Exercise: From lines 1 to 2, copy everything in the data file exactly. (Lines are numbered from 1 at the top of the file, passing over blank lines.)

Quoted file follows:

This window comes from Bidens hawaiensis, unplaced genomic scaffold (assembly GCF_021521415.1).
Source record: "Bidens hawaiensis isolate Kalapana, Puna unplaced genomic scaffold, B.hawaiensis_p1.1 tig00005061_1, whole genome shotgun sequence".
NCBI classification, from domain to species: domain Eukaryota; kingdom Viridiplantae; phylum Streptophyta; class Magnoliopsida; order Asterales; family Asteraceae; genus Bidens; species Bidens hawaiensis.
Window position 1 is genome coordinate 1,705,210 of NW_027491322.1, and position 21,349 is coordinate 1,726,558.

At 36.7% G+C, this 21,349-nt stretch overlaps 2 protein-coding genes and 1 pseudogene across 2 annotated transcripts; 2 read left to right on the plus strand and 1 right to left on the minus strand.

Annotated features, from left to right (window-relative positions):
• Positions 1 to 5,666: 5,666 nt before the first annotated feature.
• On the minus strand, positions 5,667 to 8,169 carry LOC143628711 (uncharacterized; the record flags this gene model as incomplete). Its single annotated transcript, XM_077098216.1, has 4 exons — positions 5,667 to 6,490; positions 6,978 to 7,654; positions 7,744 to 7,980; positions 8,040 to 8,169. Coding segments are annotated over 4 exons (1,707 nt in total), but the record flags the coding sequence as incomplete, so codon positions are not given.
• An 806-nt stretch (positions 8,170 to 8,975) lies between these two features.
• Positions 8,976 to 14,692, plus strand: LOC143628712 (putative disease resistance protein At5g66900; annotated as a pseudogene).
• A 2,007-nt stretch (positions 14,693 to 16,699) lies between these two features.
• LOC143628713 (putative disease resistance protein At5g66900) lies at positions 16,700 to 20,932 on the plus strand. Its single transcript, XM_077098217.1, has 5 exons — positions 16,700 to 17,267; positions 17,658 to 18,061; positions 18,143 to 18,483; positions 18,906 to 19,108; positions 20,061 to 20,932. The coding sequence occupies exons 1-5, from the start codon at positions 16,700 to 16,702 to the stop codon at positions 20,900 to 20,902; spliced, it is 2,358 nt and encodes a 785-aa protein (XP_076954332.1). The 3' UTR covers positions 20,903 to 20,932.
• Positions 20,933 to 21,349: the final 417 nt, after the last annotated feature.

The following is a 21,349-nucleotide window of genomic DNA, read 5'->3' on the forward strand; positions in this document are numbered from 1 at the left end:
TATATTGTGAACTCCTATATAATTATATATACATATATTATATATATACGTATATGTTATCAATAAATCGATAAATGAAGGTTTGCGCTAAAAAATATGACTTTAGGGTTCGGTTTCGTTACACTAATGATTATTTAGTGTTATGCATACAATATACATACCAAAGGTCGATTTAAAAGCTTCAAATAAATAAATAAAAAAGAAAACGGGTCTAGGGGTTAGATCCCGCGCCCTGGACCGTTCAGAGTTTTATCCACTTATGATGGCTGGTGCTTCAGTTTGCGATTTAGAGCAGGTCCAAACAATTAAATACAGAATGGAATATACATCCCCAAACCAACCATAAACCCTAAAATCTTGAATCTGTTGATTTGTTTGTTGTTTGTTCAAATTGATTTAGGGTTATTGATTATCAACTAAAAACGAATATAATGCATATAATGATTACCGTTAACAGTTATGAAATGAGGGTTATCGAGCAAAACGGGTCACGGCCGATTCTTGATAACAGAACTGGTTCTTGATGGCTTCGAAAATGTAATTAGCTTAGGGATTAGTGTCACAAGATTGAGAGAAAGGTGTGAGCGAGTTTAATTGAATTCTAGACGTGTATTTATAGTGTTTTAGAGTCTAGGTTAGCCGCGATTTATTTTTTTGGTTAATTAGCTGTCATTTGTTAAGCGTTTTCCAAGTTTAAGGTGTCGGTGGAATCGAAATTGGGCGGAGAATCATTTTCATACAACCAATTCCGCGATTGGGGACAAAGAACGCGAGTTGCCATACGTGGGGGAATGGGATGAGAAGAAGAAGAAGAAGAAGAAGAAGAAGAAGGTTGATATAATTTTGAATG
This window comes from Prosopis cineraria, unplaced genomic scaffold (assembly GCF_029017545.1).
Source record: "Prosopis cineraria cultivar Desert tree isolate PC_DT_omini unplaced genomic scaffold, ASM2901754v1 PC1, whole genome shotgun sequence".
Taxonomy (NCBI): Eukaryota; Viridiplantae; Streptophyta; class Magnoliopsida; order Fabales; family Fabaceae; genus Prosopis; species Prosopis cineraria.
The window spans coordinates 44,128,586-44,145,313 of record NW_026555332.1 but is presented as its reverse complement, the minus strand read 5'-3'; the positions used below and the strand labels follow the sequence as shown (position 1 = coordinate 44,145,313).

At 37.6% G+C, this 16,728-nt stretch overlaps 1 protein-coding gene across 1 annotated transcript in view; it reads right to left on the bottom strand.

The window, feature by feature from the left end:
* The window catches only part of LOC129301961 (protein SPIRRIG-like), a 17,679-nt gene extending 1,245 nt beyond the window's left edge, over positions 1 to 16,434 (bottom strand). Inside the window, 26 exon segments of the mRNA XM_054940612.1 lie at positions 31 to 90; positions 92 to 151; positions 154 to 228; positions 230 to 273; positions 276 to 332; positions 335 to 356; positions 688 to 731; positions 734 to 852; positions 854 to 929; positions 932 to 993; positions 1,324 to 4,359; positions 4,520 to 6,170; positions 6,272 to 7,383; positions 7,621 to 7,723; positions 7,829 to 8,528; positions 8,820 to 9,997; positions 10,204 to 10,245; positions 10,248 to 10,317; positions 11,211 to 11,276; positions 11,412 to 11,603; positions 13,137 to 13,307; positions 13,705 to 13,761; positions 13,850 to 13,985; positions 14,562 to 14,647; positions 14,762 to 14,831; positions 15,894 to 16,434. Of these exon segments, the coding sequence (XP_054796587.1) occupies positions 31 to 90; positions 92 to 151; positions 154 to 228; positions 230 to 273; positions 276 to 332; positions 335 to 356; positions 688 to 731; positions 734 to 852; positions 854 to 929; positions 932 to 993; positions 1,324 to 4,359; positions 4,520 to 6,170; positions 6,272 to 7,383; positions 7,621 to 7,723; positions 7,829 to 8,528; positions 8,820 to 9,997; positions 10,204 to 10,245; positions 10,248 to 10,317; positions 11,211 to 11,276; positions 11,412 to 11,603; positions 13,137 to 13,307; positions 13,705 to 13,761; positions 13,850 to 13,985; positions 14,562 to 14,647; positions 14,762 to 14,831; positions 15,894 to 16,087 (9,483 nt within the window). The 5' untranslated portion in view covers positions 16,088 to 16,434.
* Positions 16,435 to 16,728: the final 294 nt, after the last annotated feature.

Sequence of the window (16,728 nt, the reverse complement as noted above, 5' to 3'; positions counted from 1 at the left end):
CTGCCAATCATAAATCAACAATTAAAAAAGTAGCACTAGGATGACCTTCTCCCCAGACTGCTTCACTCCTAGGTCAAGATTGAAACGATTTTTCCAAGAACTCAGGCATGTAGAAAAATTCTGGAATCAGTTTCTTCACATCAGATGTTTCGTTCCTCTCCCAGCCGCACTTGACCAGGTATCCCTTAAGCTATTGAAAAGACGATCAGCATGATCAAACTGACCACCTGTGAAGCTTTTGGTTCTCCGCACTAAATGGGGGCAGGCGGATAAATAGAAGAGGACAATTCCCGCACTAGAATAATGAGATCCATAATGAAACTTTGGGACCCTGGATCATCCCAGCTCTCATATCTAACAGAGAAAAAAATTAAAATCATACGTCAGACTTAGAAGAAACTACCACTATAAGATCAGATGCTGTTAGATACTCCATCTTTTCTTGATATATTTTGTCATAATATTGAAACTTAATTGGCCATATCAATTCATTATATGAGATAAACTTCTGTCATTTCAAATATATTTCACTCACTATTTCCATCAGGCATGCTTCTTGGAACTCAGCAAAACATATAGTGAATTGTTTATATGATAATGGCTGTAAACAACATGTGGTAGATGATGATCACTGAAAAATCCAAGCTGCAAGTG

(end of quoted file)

This window comes from Bidens hawaiensis, unplaced genomic scaffold (assembly GCF_021521415.1).
Source record: "Bidens hawaiensis isolate Kalapana, Puna unplaced genomic scaffold, B.hawaiensis_p1.1 tig00005061_1, whole genome shotgun sequence".